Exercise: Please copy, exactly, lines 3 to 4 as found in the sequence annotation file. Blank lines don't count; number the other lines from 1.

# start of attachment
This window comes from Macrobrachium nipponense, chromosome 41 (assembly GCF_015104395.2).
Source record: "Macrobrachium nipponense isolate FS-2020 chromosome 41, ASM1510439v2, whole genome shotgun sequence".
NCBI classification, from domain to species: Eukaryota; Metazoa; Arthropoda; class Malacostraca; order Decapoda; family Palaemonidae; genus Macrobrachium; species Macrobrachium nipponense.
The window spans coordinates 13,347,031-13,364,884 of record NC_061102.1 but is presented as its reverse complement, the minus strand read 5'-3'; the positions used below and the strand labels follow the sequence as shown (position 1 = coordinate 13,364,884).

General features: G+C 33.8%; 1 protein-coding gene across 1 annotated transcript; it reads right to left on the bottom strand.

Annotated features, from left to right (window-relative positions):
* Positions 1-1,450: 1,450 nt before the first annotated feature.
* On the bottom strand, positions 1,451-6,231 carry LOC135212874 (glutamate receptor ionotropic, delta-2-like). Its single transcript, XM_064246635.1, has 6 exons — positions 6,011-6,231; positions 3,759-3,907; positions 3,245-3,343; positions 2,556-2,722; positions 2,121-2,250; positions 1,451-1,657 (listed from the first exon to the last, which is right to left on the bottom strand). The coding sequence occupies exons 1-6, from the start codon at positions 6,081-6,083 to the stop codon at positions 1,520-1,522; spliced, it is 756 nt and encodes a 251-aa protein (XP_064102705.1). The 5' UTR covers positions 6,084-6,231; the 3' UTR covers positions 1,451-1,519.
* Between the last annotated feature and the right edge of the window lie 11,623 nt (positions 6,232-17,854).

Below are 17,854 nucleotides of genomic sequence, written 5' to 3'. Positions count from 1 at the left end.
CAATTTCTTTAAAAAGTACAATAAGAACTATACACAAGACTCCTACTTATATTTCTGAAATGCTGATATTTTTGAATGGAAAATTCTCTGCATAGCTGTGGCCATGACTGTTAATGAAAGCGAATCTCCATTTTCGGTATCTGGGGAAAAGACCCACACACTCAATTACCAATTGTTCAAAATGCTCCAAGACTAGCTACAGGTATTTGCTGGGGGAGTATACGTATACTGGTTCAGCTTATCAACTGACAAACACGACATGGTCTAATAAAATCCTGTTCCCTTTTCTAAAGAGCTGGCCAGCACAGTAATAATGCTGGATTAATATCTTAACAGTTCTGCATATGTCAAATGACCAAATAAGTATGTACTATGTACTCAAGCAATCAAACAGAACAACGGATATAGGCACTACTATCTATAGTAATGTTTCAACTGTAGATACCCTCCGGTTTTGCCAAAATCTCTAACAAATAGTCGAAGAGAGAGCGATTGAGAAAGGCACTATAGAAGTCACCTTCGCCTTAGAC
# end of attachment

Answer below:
NCBI classification, from domain to species: Eukaryota; Metazoa; Arthropoda; class Malacostraca; order Decapoda; family Palaemonidae; genus Macrobrachium; species Macrobrachium nipponense.
The window spans coordinates 13,347,031-13,364,884 of record NC_061102.1 but is presented as its reverse complement, the minus strand read 5'-3'; the positions used below and the strand labels follow the sequence as shown (position 1 = coordinate 13,364,884).